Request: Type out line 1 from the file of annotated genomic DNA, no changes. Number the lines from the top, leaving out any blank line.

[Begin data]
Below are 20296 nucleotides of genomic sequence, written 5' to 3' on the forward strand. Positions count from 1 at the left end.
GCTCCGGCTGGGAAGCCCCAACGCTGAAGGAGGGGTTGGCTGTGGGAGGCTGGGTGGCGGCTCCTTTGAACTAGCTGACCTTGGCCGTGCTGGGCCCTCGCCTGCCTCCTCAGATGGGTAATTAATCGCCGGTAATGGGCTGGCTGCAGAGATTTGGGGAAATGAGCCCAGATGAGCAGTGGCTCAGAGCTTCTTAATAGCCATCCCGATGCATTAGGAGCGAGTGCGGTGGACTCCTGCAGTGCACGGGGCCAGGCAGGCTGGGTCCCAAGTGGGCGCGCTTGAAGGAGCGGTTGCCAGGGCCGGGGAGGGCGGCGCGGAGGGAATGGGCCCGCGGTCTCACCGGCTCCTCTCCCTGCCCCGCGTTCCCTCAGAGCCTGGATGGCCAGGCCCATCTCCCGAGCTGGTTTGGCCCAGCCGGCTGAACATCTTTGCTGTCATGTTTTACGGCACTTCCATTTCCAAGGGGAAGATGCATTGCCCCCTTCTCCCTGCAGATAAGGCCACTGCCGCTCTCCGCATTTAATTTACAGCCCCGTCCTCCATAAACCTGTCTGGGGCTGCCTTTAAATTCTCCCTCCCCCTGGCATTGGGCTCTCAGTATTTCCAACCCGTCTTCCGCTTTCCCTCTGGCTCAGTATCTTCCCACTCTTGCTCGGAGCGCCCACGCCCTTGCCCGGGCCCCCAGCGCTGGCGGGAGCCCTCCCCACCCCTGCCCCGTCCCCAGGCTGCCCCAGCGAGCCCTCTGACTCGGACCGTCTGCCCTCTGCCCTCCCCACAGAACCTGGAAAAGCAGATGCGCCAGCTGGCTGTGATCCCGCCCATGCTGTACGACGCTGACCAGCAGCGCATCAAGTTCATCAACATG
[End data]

Below are 20296 nucleotides of genomic sequence, written 5' to 3' on the forward strand. Positions count from 1 at the left end.